Innovation Minister François-Philippe Champagne has asked the Canadian Radio-television and Telecommunications Commission (CRTC) to examine recent price hikes on roaming plans.
“This is part of a concerning trend to charge more for existing services broadly at a time when inflationary pressures are making it difficult for Canadians to pay their bills,” Champagne wrote in a letter to CRTC Chair Vicky Eatrides.
Several carriers have recently implemented price hikes. Telus and its flanker brand Koodo increased the cost for U.S. roaming from $12/day to $14/day and international roaming from $15 to $16/day.
Bell and its flanker Virgin Plus also increased its price tag. The costs for U.S. roaming went from $12/day to $13/day and international roaming from $15/day to $16/day.
Eastlink also has plans to increase its costs by $1 on April 20th. The company will charge $13/day for U.S. roaming and $16/day for international roaming.
“Increases to these types of ancillary fees add to the cost of a consumer’s bill beyond the main sticker price,” Champagne wrote. “In many cases, these fees are much less visible and are unpredictable or challenging for consumers to understand.”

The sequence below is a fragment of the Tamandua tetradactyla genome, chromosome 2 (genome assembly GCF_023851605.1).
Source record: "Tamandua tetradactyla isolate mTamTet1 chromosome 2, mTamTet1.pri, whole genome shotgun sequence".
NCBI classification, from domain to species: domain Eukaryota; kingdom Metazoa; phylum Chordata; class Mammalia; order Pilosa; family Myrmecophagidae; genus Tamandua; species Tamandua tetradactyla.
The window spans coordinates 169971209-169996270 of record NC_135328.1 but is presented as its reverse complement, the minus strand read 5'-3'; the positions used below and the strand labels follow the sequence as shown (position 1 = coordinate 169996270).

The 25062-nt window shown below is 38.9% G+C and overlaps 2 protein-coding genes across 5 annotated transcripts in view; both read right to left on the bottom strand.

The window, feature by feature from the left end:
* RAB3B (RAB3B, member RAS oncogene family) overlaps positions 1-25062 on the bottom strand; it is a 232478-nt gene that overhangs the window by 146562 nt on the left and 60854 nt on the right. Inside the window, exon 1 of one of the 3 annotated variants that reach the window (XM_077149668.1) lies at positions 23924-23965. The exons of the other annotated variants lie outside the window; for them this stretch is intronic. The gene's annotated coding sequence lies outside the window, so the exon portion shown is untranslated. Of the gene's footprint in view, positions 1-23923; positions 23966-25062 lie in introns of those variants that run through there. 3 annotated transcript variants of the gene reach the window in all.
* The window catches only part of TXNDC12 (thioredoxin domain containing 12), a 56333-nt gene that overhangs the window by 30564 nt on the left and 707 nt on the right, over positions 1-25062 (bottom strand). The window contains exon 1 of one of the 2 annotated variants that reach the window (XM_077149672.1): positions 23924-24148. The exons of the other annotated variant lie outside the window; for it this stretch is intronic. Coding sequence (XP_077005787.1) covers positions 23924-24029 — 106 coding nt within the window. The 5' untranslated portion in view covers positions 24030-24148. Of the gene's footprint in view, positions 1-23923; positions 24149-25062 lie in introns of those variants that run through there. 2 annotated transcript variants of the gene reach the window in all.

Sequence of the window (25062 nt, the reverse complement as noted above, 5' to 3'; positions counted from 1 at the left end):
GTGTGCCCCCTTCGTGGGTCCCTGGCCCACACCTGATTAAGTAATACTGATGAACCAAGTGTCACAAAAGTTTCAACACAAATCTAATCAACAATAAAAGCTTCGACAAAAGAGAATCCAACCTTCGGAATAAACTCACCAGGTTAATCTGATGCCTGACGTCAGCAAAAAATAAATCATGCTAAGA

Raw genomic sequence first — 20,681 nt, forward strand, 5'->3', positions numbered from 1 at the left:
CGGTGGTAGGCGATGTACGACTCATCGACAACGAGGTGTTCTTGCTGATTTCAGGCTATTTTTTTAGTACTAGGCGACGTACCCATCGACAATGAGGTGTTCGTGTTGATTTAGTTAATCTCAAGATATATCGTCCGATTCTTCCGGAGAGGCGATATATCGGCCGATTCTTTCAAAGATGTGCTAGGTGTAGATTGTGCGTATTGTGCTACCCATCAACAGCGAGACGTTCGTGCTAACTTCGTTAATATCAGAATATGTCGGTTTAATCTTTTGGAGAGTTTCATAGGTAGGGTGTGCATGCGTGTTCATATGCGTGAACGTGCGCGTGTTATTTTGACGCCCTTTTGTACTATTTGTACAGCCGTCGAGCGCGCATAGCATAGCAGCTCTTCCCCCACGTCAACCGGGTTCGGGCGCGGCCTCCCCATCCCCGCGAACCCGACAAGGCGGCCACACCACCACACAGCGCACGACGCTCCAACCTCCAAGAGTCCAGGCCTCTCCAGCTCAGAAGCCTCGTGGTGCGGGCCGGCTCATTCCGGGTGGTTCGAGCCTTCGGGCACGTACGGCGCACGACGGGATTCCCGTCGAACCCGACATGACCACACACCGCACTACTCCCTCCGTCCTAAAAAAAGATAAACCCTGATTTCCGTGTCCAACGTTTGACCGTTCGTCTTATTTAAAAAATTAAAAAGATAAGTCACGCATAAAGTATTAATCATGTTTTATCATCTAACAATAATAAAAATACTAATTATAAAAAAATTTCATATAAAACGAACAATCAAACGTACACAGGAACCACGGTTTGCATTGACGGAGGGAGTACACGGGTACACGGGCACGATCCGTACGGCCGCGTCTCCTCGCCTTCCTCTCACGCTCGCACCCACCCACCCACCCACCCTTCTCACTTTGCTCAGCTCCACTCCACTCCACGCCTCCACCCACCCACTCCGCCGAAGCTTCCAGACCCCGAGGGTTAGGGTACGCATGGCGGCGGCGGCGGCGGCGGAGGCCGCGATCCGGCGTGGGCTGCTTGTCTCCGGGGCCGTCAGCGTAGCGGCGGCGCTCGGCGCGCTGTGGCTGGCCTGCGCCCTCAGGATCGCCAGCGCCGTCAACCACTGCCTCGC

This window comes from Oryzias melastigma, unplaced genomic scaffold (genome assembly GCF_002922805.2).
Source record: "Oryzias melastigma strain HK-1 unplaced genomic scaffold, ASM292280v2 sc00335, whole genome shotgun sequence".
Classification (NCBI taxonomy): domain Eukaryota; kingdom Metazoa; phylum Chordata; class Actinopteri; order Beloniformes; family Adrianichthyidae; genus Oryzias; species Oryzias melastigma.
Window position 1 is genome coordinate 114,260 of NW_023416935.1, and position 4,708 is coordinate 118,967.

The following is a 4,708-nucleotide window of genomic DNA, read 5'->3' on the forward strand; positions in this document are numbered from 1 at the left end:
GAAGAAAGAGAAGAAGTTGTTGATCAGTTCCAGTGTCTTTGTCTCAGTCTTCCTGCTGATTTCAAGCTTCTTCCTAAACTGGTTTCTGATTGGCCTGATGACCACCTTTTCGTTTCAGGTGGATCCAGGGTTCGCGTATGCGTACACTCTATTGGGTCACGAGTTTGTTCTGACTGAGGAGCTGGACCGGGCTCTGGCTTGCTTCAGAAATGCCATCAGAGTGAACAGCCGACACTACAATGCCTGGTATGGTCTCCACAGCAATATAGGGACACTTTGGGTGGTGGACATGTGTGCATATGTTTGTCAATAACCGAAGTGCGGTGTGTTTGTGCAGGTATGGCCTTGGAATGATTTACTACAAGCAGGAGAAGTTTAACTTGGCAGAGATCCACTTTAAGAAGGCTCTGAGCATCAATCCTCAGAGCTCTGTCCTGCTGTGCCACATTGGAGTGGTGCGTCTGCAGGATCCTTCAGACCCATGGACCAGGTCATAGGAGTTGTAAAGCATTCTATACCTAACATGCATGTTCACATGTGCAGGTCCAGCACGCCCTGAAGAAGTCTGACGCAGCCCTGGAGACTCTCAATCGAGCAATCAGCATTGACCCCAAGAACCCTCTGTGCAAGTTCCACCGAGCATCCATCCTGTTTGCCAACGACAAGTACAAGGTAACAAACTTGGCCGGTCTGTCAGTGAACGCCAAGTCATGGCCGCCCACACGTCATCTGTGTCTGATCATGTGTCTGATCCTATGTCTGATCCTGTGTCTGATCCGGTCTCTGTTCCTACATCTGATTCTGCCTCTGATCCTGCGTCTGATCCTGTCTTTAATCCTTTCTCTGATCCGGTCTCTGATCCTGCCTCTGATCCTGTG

Champagne acknowledges the Wireless Code addresses some aspects of roaming fees but doesn’t stop providers from increasing costs involved with international roaming.
“Increases to ancillary fees like international roaming fees can be a mechanism where a service provider seeks to raise the consumer price without affecting the main sticker price that is most visible to consumers in making their purchasing decision.”
In response, the CRTC said it had already started collecting such information, with initial results showing Canadians pay higher international roaming rates than other countries. While the Commission didn’t specify which countries, it did say it would commission a study to examine the issue.
“As the telecommunications regulator, we take seriously attempts to increase Canadians’ bills through ancillary fees. We will continue to use all available tools to address this type of behaviour and will keep Canadians apprised of developments,” Eatrides wrote.
Updated 03/23/2023 4:06pm ET: The article has been updated with additional information.